As Spanish democracy is grappling with its fourth election in four years, a new wave of civil unrest has brought the successionist struggles of Catalonia back into international discourse. Successionist and populist movements are creating conflict between the autonomous Catalonian state and the federal government of Madrid. The current bout of civil unrest has hinged on political differences and economic greed. Ignited in September 2012, pro-separatist protests attracted 1,000,000 demonstrators who arrived at Barcelona’s doorstep with demands of succession. These resulted in the revocation of Catalonian autonomy in 2017 by the Spanish government, a decision which was not reversed until June 2018. The ongoing clash between federal and regional politicians has evolved into its current adversarial form; as recently as October 14, 2019, 13 high level Catalonian politicians were charged with sedition and misuse of funds, inflaming the discord and domestic Spanish political discourse and policy making.
Separatists argue that the actions of the Spanish government are repressive and punitive. International law agrees with this. The UN Working Group on Arbitrary Detention has declared that the detention of the officials imprisoned is in violation of international law. Further, the impact is spreading beyond Spanish borders. The Spanish example as a former hegemonic state and European power is encouraging and enabling dangerous conduct by other officials. Most recently, the Turkish home affairs minister cited the relationship between Spain and Catalonia as justification to persecute Kurdish officials. By undermining their own domestic law (specifically, the apparent fluidity of Catalonian autonomy), they are putting themselves in a state of subversion. The political strategies being used are inherently harmful and are negatively changing the overall Spanish political climate. Many separatist advocates and officials have opted to flee from Spain and seek refuge abroad in countries where extradition requests by Barcelona have been routinely denied.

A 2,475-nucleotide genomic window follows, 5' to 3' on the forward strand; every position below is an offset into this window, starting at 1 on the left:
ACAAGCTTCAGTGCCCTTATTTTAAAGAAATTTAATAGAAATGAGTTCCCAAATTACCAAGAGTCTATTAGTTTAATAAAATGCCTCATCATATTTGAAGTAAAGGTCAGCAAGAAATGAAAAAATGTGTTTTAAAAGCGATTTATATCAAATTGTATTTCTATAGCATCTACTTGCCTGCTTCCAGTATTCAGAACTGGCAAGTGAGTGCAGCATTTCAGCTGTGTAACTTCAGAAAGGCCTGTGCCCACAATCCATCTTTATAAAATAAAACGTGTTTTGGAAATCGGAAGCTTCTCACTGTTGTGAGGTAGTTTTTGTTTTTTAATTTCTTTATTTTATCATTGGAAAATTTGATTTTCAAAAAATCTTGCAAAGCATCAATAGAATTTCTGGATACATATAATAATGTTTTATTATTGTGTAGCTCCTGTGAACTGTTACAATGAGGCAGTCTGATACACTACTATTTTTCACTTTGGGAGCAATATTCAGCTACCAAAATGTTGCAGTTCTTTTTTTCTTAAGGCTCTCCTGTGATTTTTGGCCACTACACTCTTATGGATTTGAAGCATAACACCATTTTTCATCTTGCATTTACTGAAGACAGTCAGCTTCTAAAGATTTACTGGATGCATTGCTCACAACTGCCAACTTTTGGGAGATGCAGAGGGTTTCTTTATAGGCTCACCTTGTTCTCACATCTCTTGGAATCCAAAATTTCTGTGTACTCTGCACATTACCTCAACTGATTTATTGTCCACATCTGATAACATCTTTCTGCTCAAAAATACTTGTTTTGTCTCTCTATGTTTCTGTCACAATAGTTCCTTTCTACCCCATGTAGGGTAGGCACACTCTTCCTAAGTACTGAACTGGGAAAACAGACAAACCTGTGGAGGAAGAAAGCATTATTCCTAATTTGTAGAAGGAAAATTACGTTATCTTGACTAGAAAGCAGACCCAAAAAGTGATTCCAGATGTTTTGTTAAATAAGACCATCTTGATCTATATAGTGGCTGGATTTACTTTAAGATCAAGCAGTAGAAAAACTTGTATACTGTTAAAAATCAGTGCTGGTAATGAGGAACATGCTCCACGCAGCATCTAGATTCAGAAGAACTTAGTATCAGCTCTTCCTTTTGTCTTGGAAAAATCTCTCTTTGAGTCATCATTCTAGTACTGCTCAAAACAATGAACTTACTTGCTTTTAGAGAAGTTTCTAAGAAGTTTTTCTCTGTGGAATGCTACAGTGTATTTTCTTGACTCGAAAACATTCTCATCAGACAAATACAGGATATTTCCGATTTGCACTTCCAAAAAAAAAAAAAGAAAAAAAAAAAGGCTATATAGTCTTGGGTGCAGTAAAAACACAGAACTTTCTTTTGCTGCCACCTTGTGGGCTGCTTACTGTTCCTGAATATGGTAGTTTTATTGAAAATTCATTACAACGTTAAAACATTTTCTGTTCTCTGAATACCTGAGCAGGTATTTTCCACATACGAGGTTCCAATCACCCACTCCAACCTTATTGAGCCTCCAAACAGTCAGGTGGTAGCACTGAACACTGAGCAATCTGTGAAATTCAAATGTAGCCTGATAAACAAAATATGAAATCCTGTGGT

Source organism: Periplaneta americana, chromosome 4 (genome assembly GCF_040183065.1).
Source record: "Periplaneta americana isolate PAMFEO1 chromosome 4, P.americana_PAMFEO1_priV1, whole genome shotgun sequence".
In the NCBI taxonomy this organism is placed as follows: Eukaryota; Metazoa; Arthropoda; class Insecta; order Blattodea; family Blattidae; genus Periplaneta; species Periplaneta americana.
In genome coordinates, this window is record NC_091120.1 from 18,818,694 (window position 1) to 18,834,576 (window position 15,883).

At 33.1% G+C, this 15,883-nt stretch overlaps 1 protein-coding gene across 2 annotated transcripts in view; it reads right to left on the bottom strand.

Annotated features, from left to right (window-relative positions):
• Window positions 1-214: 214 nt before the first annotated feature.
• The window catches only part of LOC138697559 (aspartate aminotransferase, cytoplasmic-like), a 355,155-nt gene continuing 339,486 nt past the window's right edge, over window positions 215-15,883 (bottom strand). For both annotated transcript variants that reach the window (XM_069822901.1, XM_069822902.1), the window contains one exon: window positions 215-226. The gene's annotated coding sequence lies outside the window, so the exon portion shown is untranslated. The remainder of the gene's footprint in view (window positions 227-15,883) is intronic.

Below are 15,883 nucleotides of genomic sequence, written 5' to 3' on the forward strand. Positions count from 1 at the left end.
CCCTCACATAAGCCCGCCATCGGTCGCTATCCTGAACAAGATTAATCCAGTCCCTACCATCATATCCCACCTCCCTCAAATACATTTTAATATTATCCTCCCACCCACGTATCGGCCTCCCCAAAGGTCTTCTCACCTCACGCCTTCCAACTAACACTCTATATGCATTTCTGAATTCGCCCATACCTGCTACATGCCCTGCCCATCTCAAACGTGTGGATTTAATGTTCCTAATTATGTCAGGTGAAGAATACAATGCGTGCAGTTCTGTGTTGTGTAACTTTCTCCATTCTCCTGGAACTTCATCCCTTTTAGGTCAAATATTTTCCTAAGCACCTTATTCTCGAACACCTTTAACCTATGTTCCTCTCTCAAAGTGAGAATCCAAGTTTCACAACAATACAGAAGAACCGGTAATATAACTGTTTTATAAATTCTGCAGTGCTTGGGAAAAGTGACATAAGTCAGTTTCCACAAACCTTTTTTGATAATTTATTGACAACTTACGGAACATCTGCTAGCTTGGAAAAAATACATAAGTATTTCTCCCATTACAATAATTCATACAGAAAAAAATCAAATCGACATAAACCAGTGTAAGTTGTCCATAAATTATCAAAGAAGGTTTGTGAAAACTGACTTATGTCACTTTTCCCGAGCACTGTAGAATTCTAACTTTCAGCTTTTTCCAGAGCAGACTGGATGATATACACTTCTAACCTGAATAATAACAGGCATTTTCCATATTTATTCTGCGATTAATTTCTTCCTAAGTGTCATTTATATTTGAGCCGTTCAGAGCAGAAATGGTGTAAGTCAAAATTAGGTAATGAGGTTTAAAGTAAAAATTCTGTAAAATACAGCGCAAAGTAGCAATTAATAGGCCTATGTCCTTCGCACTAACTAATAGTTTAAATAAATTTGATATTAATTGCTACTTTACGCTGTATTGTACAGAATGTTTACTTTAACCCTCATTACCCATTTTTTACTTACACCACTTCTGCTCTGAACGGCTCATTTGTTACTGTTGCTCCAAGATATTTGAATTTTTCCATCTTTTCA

Economic struggles have always underpinned Catalan calls for independence. The most obvious rationale for Spain to maintain control over the Catalonian region is overarchingly economic. For the same fiscal reasons Spain wants to retain Catalonia, Catalonia should have the ability to leave. By losing Catalonia, Spain loses 19% of the GDP, 20% of foreign investment, 25% of exports, and 16% of the total population. This is no small loss. Catalonia is uniquely positioned as it is simultaneously economically important while remaining a linguistic and cultural minority with its own unique history; characteristics that are usually cited for independence. It does not help the federal government that when under Franco, a physical and cultural genocide was undertaken, yet in 2019, their jurisdiction permitted a neo-Francoist party to take an active role in legal proceedings against Catalan officials. The obvious bias on federal and judiciary levels in the inclusion of neo-Francoist participation and suspension of autonomy is revealing concerning the dissonance between law and application in the Catalonian context.
The cultural, linguistic, and ethic differences unique to Catalonia that would encourage its statehood are subverted by Spain for the purpose of fiscal gain. This has been repeatedly evidenced by the actions of the Spanish government and their subversion of international and domestic laws. There are few legitimate reasons for the Spanish government to maintain their retention of Catalonia. Similar to a wide array of contemporary issues, the root causes are money and greed, which overpower the voices of the public.
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